Qualcomm’s Snapdragon 800 impressed Peter Judge, but the CES 2013 keynote raises questions about consumer and business technology
The arrival of Qualcomm’s Paul Jacobs in the keynote slot at CES 2013 is a pretty big change. For the last dozen years, the show has been opened by Microsoft, and this time, it was kicked off by the leading maker of mobile chips, with an impressive bunch of co-stars.
Last year, it was announced that Microsoft was ending its presence at the show, which had to be inevitable, given the company regularly mishandles any sort of consumer electronics (Zune, Kin) and even struggles when it gets the product basically right (Windows Phone, Surface). Steve Ballmer still got in on the act this time, of course, but in a Qualcomm keynote, he was relegated to talking about burgeoning parts of Microsft’s ouevre – the Surface and Windows Phone.
CES 2013 – overstimulating the masses
Jacobs is not the same sort of performer as Ballmer. We watched the show on the web, and he was obviously relying on his autocue and his co-stars, but these made up for any lack of pizzazz.
Film excerpts from Guillermo Del Toro’s forthcoming Pacific Rim and a trailer for the Star Trek Into Darkness movie were shown from devices using the Snapdragon 800 chip, with the higher resolution Hyper HD duly given plenty of exposure.
And director Guillermo Del Toro clearly struck a chord with the audience, as did Alice Eve from the Star Trek movie.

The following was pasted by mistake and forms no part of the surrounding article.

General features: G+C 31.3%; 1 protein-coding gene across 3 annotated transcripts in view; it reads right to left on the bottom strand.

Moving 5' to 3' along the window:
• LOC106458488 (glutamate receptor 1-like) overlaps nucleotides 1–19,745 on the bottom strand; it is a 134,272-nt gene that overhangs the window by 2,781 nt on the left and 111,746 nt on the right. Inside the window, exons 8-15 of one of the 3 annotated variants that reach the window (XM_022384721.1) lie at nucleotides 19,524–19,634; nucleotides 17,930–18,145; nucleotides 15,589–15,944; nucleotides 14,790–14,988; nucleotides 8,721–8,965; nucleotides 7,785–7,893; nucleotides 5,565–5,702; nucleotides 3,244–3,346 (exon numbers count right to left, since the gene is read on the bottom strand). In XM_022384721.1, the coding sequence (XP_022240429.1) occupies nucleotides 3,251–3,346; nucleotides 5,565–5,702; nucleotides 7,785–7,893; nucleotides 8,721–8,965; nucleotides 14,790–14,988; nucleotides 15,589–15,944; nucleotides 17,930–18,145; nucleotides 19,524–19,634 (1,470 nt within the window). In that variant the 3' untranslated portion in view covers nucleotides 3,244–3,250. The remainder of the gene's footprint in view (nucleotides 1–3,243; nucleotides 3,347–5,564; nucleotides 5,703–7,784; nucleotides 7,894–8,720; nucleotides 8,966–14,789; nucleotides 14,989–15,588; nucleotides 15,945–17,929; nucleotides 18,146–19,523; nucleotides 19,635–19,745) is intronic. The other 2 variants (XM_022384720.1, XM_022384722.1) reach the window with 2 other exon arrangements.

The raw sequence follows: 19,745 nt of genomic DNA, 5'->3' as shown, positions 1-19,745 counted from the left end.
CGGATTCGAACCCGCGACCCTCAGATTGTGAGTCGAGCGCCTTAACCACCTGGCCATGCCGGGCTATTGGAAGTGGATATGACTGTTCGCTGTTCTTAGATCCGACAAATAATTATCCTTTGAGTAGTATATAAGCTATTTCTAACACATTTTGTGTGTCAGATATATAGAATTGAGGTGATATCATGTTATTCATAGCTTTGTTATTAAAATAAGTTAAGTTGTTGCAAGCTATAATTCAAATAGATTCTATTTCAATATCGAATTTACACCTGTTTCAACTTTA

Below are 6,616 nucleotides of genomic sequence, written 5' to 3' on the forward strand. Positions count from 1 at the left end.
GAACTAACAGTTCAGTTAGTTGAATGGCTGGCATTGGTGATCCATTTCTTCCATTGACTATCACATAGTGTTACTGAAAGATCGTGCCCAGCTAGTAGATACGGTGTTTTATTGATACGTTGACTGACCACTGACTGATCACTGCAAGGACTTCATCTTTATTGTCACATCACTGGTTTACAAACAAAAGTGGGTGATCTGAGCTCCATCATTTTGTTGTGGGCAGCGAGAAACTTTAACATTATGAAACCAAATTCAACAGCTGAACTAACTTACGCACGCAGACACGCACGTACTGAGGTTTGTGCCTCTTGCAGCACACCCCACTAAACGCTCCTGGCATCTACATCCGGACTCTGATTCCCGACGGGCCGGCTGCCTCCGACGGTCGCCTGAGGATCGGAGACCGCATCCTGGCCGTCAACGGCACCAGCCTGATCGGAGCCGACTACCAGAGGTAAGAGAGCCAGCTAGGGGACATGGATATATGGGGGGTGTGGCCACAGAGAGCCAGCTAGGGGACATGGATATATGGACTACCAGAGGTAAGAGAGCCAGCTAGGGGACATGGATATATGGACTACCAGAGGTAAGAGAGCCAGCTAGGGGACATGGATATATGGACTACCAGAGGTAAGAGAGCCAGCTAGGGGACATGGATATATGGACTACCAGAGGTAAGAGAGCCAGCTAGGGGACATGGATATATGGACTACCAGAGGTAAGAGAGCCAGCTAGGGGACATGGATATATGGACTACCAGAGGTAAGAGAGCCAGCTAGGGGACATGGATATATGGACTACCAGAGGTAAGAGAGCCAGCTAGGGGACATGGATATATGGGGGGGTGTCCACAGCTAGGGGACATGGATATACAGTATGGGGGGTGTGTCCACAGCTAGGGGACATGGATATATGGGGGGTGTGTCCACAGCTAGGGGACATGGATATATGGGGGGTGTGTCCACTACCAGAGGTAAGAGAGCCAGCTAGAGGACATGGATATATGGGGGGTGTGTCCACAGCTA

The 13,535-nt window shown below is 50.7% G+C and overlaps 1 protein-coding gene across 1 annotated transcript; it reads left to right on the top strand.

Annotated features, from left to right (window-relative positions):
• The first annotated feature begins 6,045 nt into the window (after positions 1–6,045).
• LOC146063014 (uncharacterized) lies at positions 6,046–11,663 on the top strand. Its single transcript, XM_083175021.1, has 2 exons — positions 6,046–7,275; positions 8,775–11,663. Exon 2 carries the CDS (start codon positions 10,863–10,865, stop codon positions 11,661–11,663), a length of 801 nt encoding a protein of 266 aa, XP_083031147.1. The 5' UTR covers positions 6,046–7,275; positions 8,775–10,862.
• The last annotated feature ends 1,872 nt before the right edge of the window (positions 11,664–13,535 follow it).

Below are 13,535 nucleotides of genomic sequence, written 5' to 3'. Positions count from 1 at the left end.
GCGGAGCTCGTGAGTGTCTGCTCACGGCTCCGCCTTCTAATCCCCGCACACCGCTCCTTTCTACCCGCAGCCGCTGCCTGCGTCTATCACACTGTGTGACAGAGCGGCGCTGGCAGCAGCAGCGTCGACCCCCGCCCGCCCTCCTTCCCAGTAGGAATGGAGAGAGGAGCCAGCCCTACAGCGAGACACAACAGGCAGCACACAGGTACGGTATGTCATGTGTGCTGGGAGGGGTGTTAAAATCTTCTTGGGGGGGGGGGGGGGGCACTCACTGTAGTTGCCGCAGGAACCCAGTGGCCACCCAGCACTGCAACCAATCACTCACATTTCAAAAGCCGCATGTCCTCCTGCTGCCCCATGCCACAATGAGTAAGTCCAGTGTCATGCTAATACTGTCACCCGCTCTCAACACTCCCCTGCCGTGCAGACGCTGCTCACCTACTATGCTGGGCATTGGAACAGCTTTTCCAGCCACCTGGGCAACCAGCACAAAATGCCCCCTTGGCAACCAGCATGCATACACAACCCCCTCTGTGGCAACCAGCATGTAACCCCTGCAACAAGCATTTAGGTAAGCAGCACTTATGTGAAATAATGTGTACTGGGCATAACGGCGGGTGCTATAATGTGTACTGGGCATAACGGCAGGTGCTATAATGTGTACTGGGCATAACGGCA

But what has all this got to do with business technology?
It’s been fashionable for the last few years to talk of the “consumerisation” of business technology. Users are bringing in their own devices, we are told, and organisations can make use of the fast development cycles and mass market economics provided by consumer technology, to get really good tech to drive their businesses.
As CES 2013 takes off, and the business-oriented Microsoft gives way to an entertainment focus from Qualcomm in its keynote, we can’t help wondering if it really is happening that way.
Microsoft’s decline at this event seems to show that it’s actually not that easy to take consumer tech and turn it into a business tool. Superbly rendered dragons from mobile games don’t have any obvious business application, though we are sure there are plenty of people out there trying to convince us otherwise. Nor do the high-end renderings used in movies immediately spin off things that will help in the office video conference suite.
That is how it should be of course. Consumer tech is huge, and growing very fast: there are roughly three times as many phones activated each day as there are babies born.
In that context, business tech is always going to be a side issue, and we can’t expect the consumer electronics industry to deviate from its mission to over-stimulate the masses.
The change of figureheads at this year’s CES simply makes it clear who is in the driving seat in the consumerisation process.